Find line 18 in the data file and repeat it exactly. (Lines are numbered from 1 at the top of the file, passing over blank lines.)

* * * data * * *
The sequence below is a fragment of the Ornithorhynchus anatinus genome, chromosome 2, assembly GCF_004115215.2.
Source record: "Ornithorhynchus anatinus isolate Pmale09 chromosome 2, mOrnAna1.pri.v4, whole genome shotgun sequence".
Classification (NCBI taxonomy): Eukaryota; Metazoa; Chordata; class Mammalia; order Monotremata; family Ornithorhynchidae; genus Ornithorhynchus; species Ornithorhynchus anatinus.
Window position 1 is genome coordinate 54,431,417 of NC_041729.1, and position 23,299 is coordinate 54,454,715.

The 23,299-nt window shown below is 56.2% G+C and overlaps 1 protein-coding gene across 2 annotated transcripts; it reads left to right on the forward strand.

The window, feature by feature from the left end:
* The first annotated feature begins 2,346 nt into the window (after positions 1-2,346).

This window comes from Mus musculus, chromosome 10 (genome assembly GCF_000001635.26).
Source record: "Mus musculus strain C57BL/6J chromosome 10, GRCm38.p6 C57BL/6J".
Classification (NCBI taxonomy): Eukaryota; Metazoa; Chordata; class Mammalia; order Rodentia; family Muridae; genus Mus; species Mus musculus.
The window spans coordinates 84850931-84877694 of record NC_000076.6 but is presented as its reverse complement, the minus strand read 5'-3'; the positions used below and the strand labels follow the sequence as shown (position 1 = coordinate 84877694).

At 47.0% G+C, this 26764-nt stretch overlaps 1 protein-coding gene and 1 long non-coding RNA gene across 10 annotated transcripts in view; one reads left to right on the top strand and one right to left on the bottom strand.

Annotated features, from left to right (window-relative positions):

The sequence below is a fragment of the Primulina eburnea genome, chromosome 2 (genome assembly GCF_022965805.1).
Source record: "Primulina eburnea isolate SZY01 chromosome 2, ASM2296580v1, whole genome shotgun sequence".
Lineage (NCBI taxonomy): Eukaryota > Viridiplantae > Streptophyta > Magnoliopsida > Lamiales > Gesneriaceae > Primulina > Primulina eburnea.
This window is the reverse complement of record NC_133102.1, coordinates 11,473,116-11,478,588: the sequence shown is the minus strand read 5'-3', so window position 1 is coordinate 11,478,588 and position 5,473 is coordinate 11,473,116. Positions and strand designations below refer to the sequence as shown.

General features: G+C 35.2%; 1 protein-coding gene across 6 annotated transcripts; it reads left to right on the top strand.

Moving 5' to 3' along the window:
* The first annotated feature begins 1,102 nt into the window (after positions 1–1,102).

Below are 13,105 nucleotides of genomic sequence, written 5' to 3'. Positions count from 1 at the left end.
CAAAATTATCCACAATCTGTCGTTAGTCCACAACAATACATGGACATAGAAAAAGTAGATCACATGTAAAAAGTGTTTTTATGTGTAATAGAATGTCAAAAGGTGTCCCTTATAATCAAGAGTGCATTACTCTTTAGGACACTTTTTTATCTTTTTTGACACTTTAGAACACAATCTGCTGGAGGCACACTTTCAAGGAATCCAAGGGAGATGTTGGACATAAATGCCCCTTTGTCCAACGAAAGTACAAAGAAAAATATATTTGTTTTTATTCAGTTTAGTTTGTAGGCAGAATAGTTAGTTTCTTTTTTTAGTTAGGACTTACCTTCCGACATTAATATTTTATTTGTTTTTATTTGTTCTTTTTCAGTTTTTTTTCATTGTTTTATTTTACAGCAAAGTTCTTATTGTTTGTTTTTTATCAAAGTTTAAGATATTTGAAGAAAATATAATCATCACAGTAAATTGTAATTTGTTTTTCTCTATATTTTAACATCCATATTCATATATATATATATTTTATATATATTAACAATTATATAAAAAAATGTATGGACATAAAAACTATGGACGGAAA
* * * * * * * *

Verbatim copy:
General features: G+C 35.2%; 1 protein-coding gene across 6 annotated transcripts; it reads left to right on the top strand.